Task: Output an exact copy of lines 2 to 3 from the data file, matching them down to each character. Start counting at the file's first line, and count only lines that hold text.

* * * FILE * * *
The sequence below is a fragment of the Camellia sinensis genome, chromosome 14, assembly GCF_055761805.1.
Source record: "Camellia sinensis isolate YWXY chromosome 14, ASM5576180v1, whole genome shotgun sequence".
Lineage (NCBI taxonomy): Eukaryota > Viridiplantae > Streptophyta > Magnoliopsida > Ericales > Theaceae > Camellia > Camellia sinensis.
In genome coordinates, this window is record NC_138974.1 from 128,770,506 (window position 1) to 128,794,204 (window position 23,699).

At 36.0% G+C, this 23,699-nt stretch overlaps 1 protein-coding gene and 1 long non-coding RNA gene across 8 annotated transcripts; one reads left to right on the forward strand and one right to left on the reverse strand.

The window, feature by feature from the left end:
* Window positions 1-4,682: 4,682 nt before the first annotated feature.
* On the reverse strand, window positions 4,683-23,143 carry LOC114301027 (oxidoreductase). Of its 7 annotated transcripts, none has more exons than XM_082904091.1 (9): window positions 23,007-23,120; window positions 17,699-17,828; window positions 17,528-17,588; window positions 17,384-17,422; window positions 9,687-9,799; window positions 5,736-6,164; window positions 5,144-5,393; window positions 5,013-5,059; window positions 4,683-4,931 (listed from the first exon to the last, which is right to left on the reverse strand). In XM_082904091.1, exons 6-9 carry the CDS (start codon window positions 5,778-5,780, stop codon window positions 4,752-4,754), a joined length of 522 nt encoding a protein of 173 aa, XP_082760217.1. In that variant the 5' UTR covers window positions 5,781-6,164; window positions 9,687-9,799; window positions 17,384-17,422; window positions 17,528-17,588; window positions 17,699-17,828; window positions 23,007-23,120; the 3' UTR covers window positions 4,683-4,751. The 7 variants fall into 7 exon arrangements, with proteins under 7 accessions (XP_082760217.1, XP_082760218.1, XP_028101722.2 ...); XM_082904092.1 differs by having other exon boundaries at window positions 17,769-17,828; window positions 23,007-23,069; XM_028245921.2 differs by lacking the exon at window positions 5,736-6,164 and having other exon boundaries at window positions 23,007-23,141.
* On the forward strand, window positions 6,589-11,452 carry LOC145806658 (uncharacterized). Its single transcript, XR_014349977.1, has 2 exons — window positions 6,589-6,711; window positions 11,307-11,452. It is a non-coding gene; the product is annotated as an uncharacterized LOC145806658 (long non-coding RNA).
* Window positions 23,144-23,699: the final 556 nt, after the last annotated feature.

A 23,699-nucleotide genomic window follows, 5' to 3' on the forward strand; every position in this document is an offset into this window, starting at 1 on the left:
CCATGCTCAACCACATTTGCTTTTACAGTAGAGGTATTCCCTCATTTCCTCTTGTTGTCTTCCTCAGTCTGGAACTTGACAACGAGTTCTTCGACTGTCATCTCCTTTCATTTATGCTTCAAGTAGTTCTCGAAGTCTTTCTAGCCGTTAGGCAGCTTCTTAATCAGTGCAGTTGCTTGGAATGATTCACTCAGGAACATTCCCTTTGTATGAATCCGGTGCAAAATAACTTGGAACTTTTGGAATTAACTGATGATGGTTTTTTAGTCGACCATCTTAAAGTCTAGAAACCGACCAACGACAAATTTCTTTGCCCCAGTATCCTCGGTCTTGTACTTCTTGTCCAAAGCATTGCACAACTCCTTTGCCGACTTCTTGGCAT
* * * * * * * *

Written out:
Source record: "Camellia sinensis isolate YWXY chromosome 14, ASM5576180v1, whole genome shotgun sequence".
Lineage (NCBI taxonomy): Eukaryota > Viridiplantae > Streptophyta > Magnoliopsida > Ericales > Theaceae > Camellia > Camellia sinensis.